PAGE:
FDA Tells 23andMe to Stop Marketing Test
The FDA has told 23andMe, a personal genetics company, that it must stop marketing its product because it hasn't been approved.
The U.S. Food and Drug Administration (FDA) has told 23andMe, a personal genetics company, that it must stop marketing its product because it hasn’t been approved.
In a letter dated Nov. 22, 2013 to 23andMe, the FDA said that the company’s saliva collection kit and personal genome service is being marketed without marketing clearance or approval, which violates the Federal Food, Drug and Cosmetic Act. The FDA ordered 23andMe to stop marketing the test until it’s approved.
Read the warning letter the FDA sent to 23andMe.
The FDA is particularly concerned about some of the assessments 23andMe makes based on the results of the genome testing, including the presence of abnormal BRCA1 and BRCA2 genes. People with an abnormal BRCA1 or BRCA2 gene have a much higher-than-average risk of breast and ovarian cancer. The FDA is concerned about both false positive and false negative results from the 23andMe test.
A false positive result means that the test shows that someone has an abnormal BRCA1 or BRCA2 gene when he or she really doesn’t. A false positive result could lead a woman to have one or both healthy breasts removed or take medicines to reduce what she believes is a much higher-than-average risk of breast cancer when her risk is average. A false negative result means the test shows someone doesn’t have an abnormal BRCA1 or BRCA2 gene when he or she really does. A false negative result could cause some women to underestimate their breast cancer risk and not take steps to reduce that risk.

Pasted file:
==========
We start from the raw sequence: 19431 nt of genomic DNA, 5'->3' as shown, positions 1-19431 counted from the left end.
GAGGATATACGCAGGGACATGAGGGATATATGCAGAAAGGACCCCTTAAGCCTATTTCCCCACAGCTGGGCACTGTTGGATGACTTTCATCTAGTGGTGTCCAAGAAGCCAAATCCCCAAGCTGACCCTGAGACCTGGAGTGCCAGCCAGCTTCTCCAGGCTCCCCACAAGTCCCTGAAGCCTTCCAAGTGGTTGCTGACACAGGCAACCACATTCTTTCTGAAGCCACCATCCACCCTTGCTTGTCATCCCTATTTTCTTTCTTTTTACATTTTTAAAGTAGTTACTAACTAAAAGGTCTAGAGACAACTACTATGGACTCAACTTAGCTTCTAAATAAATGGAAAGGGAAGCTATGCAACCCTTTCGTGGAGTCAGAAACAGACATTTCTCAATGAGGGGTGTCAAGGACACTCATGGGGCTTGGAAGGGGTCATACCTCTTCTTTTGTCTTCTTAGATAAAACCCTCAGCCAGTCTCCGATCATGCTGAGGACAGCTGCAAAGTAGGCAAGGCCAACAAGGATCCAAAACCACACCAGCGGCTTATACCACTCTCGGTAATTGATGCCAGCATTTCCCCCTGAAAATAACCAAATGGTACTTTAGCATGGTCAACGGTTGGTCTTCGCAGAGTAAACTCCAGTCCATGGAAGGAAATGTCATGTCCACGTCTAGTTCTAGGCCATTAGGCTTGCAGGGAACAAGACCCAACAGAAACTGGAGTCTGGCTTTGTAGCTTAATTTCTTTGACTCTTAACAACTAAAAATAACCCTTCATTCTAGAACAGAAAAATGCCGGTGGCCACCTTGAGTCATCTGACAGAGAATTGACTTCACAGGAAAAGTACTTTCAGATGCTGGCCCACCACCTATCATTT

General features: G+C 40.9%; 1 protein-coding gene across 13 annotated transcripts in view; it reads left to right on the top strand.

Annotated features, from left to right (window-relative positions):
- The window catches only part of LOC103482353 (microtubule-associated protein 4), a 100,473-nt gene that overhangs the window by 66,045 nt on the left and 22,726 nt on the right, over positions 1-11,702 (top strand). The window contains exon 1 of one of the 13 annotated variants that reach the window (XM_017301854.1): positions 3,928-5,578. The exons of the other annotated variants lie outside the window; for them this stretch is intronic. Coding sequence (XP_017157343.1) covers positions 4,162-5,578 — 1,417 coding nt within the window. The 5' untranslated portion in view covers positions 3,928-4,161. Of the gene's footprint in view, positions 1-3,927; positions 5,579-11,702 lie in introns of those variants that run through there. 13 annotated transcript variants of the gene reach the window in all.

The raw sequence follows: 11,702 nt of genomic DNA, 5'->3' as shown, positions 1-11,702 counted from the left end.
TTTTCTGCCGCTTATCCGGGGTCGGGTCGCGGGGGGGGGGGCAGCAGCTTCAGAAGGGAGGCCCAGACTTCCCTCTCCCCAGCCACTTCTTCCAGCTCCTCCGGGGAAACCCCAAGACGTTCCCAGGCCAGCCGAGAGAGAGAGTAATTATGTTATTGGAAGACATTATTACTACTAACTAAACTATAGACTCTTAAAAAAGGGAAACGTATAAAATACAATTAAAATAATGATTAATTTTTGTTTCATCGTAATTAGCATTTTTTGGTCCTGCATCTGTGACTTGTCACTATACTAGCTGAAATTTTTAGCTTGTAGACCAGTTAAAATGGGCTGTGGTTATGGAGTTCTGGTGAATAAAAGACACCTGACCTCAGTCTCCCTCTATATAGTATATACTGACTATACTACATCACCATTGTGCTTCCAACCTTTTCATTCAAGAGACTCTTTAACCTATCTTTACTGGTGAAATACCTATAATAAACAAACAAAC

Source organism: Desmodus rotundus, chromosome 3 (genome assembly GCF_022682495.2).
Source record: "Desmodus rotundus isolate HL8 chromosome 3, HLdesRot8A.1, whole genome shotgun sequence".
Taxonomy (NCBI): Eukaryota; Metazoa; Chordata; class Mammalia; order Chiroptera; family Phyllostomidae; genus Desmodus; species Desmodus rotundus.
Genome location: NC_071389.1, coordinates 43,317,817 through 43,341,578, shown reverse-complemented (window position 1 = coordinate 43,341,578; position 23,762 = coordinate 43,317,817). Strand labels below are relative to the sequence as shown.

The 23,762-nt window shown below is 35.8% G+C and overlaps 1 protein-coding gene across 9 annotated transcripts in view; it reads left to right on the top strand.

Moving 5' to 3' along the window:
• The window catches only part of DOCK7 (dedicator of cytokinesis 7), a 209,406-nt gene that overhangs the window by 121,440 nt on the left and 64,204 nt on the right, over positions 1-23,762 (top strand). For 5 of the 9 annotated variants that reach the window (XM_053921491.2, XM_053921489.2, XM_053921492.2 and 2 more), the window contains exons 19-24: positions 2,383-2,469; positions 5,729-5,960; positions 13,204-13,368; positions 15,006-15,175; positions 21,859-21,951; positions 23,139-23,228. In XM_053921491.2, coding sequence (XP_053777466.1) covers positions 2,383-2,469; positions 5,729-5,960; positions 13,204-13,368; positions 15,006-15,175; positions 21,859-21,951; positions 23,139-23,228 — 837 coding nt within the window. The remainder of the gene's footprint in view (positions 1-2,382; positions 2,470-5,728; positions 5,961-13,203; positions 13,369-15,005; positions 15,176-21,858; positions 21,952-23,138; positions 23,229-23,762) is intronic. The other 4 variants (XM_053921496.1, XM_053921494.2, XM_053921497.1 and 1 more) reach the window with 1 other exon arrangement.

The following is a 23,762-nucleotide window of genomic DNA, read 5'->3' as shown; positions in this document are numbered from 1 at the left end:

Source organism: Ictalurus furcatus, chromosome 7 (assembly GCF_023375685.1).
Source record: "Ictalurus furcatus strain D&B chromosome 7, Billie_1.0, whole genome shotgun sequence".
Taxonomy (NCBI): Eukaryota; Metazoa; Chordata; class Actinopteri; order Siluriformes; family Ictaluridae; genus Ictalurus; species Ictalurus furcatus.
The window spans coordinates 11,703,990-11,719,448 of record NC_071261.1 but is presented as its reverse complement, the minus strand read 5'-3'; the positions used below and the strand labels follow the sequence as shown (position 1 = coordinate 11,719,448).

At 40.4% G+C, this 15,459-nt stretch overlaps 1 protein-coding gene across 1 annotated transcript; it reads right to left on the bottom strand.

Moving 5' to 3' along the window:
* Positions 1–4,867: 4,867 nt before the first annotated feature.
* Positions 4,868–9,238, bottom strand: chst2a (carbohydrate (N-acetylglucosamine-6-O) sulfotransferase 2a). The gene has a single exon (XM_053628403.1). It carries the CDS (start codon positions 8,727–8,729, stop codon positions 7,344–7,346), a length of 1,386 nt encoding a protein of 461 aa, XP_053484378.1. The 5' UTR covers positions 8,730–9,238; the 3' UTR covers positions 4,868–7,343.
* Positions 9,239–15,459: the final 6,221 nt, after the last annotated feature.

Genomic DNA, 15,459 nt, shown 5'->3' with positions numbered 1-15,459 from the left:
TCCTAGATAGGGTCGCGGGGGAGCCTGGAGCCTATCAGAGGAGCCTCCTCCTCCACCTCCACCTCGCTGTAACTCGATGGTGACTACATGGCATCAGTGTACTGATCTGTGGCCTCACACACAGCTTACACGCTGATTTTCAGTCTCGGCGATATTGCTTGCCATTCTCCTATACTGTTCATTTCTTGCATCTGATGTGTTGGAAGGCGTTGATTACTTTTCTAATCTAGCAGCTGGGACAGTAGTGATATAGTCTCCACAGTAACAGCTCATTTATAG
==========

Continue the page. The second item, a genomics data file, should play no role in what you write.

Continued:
While 23andMe has submitted several approval applications for indications for its test, the FDA said the company has never given it the additional information the agency requested so the applications were considered to be withdrawn.
On Nov. 25, 2013, 23andMe issued a statement regarding the FDA warning letter on its website: “We have received the warning letter from the Food and Drug Administration. We recognize that we have not met the FDA’s expectations regarding timeline and communication regarding our submission. Our relationship with the FDA is extremely important to us and we are committed to fully engaging with them to address their concerns.”
Stay tuned to Breastcancer.org’s Research News for the latest information on the 23andMe personal genome service.
— Last updated on July 31, 2022, 10:21 PM
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